• novel pathway engineering design of the anaerobic central metabolic pathway in escherichia coli to increase Succinate yield and productivity
    Metabolic Engineering, 2005
    Co-Authors: Ailen Sanchez, George N. Bennett
    Abstract:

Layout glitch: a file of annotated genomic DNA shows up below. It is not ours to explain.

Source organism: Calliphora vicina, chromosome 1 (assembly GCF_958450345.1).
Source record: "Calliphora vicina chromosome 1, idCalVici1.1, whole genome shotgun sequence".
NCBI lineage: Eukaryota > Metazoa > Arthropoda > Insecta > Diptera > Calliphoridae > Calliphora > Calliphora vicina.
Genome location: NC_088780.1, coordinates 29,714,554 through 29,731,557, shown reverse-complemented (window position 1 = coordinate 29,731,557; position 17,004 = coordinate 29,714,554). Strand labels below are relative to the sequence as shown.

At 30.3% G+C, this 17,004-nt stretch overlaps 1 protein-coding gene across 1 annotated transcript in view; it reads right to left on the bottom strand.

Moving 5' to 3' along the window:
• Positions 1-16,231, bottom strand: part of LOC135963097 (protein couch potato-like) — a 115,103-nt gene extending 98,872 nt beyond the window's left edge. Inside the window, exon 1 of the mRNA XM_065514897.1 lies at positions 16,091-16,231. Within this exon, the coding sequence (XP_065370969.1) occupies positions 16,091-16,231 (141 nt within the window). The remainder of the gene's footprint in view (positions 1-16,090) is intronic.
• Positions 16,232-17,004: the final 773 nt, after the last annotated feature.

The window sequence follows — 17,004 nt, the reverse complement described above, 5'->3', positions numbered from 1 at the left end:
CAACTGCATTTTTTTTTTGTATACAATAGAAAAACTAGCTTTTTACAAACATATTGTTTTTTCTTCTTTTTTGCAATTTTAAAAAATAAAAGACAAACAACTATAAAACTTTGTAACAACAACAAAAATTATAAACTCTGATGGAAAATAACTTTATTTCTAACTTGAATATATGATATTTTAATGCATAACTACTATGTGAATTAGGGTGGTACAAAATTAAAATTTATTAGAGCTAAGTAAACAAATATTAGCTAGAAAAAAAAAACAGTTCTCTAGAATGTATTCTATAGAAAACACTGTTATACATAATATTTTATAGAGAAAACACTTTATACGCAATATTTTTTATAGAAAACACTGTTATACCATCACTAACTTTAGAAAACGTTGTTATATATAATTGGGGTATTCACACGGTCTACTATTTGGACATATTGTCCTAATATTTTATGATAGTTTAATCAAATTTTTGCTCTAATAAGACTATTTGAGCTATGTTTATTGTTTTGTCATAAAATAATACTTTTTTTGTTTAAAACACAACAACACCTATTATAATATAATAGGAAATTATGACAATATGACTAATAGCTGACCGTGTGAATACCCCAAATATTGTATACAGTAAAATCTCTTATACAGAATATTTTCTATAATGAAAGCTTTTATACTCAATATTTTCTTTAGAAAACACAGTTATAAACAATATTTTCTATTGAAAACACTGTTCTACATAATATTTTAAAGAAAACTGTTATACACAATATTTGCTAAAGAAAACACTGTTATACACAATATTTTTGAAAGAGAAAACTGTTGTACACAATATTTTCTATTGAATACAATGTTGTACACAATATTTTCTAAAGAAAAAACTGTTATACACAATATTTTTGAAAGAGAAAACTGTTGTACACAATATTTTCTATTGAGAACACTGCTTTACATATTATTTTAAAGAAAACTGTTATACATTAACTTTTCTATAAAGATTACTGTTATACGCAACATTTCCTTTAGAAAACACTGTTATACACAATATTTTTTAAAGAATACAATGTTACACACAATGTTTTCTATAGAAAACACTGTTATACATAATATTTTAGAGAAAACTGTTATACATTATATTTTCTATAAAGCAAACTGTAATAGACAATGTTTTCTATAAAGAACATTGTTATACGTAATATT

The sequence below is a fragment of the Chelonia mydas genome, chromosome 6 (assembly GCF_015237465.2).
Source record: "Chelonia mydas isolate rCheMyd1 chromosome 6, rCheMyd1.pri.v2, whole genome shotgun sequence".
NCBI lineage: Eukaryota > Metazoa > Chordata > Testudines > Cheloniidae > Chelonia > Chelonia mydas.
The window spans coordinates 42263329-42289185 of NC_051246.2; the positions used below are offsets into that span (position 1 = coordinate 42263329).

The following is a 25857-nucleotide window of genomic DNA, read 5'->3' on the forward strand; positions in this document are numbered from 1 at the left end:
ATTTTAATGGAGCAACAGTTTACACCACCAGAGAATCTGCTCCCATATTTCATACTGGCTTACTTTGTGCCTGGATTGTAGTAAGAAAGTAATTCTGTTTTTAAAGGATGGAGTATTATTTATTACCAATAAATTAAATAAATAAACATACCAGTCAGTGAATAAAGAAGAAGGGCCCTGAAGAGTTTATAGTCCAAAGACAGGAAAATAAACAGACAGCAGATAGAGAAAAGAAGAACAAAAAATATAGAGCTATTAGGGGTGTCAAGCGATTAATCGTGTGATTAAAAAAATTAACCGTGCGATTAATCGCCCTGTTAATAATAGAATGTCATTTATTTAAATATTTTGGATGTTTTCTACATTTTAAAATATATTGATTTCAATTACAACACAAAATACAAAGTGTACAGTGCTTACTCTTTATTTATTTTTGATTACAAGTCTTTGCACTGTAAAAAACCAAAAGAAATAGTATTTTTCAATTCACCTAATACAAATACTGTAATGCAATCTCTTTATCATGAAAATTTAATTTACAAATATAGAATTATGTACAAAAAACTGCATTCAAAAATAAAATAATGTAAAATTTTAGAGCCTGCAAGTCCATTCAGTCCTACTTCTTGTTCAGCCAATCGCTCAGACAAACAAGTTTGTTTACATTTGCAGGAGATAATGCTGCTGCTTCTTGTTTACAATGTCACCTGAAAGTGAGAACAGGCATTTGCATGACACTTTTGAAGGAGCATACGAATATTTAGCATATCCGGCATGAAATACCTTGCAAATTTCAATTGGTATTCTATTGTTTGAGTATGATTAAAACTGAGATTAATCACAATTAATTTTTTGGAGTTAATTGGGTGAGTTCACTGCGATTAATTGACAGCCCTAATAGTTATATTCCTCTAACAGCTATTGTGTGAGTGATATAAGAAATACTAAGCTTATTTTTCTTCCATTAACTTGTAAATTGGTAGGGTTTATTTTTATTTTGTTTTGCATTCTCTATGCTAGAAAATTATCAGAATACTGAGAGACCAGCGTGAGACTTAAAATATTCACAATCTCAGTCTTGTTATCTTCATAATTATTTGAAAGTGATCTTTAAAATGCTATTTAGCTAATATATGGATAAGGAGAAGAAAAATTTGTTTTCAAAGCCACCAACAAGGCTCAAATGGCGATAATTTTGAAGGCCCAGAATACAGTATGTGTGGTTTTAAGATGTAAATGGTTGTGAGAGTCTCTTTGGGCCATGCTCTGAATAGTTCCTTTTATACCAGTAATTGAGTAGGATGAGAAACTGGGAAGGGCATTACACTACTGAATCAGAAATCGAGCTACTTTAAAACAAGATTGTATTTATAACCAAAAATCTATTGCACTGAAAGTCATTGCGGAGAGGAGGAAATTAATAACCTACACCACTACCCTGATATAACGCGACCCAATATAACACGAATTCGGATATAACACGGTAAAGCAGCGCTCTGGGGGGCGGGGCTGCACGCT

Abstract A novel in vivo method of producing Succinate has been developed. A genetically engineered Escherichia coli strain has been constructed to meet the NADH requirement and carbon demand to produce high quantities and yield of Succinate by strategically implementing metabolic pathway alterations. Currently, the maximum theoretical Succinate yield under strictly anaerobic conditions through the fermentative Succinate biosynthesis pathway is limited to one mole per mole of glucose due to NADH limitation. The implemented strategic design involves the construction of a dual Succinate synthesis route, which diverts required quantities of NADH through the traditional fermentative pathway and maximizes the carbon converted to Succinate by balancing the carbon flux through the fermentative pathway and the glyoxylate pathway (which has less NADH requirement). The synthesis of Succinate uses a combination of the two pathways to balance the NADH. Consequently, experimental results indicated that these combined pathways gave the most efficient conversion of glucose to Succinate with the highest yield using only 1.25 moles of NADH per mole of Succinate in contrast to the sole fermentative pathway, which uses 2 moles of NADH per mole of Succinate. A recombinant E. coli strain, SBS550MG, was created by deactivating adhE, ldhA and ack-pta from the central metabolic pathway and by activating the glyoxylate pathway through the inactivation of iclR, which encodes a transcriptional repressor protein of the glyoxylate bypass. The inactivation of these genes in SBS550MG increased the Succinate yield from glucose to about 1.6 mol/mol with an average anaerobic productivity rate of 10 mM/h(∼0.64 mM/h-OD600). This strain is capable of fermenting high concentrations of glucose in less than 24 h. Additional derepression of the glyxoylate pathway by inactivation of arcA, leading to a strain designated as SBS660MG, did not signicantly increase the Succinate yield and it decreased glucose consumption by 80%. It was also observed that an adhE, ldhA and ack-pta mutant designated as SBS990MG, was able to achieve a high Succinate yield similar to SBS550MG when expressing a Bacillus subtilis NADH-insensitive citrate synthase from a plasmid.